Learners are increasingly engaged in immersive learning experiences online, sharing case studies, working their way through scenarios, carrying out assessments, but how much attention is being paid to questions of confidentiality and privacy, and how enforceable are these notions anyway?
Straightforward learning activities are easy enough, often being primarily broadcast channels, with learning being pushed out to learners, but increasingly people are engaged in dialogue and decision making in these spaces. Fully blown Communities of Practice are emerging around key subjects like Coaching and Mentoring, activities that typically involve a high level of personal disclosure and frank discussion of performance and activities. The challenge here is that we start to create indelible records of conversations, even informal ones, that may have a legacy over time.
There is great value in the types of interactions and relationships that can be built online, with the ability to liaise with people from around the world, people from other businesses who may share common challenges, or people from within your own business, but from other sites. The potential to build communities around common interests or problems is exciting, but the risks associated are also significant.
At a simple level, we may find conflicts with data protection and confidentiality legislation: remember that these forum spaces are often semi formal or informal, falling outside the typical IT infrastructure of organisations. On the one hand, they can be viewed as informal channels of discourse, but on the other, if actual individuals are identifiable from the data, they can be a significant compromise or breach of trust.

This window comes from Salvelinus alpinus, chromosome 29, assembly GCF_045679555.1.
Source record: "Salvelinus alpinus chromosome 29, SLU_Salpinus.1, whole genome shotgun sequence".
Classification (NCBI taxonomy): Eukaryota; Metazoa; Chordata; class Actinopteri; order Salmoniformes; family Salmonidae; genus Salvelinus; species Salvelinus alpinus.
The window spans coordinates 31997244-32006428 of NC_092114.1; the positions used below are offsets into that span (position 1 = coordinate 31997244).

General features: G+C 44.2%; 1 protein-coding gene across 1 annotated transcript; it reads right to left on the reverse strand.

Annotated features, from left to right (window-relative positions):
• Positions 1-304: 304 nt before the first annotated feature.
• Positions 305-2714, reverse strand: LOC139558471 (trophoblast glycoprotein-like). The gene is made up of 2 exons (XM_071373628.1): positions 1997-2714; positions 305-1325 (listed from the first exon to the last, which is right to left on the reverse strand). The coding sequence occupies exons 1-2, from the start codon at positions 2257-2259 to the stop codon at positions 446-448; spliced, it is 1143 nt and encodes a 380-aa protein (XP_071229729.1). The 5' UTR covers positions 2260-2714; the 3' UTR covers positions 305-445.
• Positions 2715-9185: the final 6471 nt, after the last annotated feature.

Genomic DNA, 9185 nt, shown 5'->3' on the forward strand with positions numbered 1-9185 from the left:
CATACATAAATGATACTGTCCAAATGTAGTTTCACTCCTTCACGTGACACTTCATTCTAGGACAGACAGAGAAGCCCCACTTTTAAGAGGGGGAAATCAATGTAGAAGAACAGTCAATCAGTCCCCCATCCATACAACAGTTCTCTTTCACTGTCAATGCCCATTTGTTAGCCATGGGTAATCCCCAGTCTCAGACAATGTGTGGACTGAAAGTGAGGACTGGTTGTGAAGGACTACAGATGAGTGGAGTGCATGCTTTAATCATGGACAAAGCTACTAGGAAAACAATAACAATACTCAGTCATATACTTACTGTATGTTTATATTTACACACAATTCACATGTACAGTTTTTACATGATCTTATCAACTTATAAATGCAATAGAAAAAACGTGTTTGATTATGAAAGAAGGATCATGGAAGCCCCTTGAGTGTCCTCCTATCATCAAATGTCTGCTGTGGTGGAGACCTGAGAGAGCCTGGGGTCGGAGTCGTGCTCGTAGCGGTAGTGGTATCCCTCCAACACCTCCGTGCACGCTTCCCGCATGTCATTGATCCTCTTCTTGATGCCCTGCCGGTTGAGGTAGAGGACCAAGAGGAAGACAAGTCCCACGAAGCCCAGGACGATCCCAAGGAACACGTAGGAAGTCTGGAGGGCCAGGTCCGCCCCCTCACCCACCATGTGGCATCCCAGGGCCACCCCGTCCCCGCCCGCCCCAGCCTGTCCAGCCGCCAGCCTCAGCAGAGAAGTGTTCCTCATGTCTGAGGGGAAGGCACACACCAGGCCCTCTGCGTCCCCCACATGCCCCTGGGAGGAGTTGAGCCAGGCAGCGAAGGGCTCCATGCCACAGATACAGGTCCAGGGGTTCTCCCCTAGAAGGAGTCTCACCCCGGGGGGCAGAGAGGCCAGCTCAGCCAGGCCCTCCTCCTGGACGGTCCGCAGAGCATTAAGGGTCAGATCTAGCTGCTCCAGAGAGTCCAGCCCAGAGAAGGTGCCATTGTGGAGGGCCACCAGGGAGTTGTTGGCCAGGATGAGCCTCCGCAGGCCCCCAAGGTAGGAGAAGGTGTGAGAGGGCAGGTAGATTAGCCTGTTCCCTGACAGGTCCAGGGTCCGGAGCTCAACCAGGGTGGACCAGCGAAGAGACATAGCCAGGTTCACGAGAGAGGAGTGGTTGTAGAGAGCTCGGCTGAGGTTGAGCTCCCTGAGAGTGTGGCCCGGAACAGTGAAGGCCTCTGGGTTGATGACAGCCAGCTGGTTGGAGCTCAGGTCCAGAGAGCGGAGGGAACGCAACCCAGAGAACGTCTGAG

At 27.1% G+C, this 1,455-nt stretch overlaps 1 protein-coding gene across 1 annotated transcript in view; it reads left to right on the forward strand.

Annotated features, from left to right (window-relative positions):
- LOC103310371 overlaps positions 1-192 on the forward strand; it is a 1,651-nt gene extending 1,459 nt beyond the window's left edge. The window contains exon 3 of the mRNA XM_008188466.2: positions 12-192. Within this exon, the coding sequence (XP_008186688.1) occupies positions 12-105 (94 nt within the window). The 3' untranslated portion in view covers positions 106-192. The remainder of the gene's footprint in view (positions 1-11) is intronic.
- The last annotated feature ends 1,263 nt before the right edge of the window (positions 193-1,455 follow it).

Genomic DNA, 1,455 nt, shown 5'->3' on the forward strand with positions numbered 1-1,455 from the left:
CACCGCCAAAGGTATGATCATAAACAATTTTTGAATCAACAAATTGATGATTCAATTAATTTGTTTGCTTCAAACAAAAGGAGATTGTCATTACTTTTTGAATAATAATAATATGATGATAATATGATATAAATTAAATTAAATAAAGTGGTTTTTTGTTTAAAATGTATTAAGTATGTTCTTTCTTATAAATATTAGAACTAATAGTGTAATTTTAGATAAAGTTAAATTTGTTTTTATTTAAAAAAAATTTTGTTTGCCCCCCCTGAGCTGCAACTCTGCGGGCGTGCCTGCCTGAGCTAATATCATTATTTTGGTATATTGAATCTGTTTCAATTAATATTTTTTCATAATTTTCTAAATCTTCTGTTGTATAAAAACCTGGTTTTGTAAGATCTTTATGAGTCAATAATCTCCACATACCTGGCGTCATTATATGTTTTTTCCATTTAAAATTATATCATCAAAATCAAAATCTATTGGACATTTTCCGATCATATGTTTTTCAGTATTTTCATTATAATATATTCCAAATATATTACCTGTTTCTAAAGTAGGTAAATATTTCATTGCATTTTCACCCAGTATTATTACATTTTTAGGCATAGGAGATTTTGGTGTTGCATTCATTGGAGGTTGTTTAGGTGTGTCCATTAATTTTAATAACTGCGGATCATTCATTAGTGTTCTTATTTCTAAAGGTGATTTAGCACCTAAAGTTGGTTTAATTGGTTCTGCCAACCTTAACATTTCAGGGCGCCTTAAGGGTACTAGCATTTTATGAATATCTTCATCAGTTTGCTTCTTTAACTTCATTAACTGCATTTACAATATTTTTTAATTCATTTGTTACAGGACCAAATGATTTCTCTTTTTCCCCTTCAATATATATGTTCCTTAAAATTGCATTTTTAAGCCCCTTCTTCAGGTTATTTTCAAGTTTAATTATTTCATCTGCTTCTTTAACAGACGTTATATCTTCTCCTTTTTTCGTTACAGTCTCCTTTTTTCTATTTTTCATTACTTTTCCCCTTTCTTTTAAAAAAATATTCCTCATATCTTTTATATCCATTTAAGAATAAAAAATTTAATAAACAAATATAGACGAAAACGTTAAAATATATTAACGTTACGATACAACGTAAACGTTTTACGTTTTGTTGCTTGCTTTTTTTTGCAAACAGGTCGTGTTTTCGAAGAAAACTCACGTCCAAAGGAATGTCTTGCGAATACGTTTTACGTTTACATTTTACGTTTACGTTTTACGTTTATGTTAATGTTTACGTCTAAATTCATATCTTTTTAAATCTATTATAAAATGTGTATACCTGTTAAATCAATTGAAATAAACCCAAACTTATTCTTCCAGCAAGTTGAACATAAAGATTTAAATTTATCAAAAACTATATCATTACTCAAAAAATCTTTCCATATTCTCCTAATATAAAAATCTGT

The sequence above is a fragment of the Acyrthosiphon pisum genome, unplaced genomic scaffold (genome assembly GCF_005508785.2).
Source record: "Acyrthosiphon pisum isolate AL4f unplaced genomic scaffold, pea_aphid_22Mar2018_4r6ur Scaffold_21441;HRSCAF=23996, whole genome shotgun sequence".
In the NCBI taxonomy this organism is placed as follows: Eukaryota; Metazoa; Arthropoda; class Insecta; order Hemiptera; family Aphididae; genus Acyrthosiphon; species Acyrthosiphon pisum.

Notions of ‘protecting’ data are still vague for many people, we understand the importance of not emailing out confidential documents and keeping laptops safe, with passwords intact, but often there is less understanding of how information can be ‘farmed’ from online spaces. For example, if you subscribe to this blog, i may be able to guess your name from your email address. It may also give me your company.
With that information, i can probably find you on LinkedIn or Facebook, both of which may contain a link to your Twitter account or personal website. In short order, you can start to build a comprehensive picture of people’s online lives. I find it relatively common these days for people to ‘check me out’ online before meetings, but am still occasionally surprised when they make comments about my photography or paintings, parts of my informal online life that i keep generally separate from my ‘formal’ work spaces.
And, of course, i’m just an amateur at this. People who really know what they are doing can track down all sorts of information. This blurring of ‘formal’ online life and the vast array of informal online spaces is significant. If your manager knows that you were posting on Facebook whilst you were supposed to be working on the shop floor is one thing, but if it becomes clear that someone is discussing elements of performance management or personal development online about you, even in a constructive manner, what are the implications of this?
People often don’t appreciate what a good job the search engines do these days. Searching for my name will not only bring up my website and work profile, it will bring up every Tweet i’ve ever made and much of my Facebook activity too. But it may also bring up places i’ve posted on forums and obscure papers i published ten years ago. My online profile is largely out of my control.
Creating online Spaces, Communities of Practice, where people can safely interact and develop ideas, build solutions and challenge each other to achieve more is a great opportunity, but not without it’s own risks. Understanding and remaining safe in these spaces is essential.